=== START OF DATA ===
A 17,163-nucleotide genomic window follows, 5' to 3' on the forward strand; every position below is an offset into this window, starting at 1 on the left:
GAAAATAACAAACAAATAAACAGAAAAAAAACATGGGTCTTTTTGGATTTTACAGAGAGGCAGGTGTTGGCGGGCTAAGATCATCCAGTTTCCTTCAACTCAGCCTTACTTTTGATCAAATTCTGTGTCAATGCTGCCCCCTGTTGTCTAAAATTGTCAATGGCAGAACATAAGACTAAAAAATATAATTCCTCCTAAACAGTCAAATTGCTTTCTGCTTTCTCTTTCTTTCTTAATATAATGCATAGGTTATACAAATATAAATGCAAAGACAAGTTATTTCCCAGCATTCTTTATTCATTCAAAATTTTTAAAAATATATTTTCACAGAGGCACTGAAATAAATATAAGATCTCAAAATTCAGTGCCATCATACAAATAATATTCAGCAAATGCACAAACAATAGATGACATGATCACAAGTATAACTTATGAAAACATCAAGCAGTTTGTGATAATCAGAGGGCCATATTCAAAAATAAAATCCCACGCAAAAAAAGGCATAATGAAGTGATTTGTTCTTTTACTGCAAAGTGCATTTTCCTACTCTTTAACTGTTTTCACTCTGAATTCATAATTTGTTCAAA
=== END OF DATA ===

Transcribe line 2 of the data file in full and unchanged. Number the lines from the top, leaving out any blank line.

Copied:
GAAAATAACAAACAAATAAACAGAAAAAAAACATGGGTCTTTTTGGATTTTACAGAGAGGCAGGTGTTGGCGGGCTAAGATCATCCAGTTTCCTTCAACTCAGCCTTACTTTTGATCAAATTCTGTGTCAATGCTGCCCCCTGTTGTCTAAAATTGTCAATGGCAGAACATAAGACTAAAAAATATAATTCCTCCTAAACAGTCAAATTGCTTTCTGCTTTCTCTTTCTTTCTTAATATAATGCATAGGTTATACAAATATAAATGCAAAGACAAGTTATTTCCCAGCATTCTTTATTCATTCAAAATTTTTAAAAATATATTTTCACAGAGGCACTGAAATAAATATAAGATCTCAAAATTCAGTGCCATCATACAAATAATATTCAGCAAATGCACAAACAATAGATGACATGATCACAAGTATAACTTATGAAAACATCAAGCAGTTTGTGATAATCAGAGGGCCATATTCAAAAATAAAATCCCACGCAAAAAAAGGCATAATGAAGTGATTTGTTCTTTTACTGCAAAGTGCATTTTCCTACTCTTTAACTGTTTTCACTCTGAATTCATAATTTGTTCAAA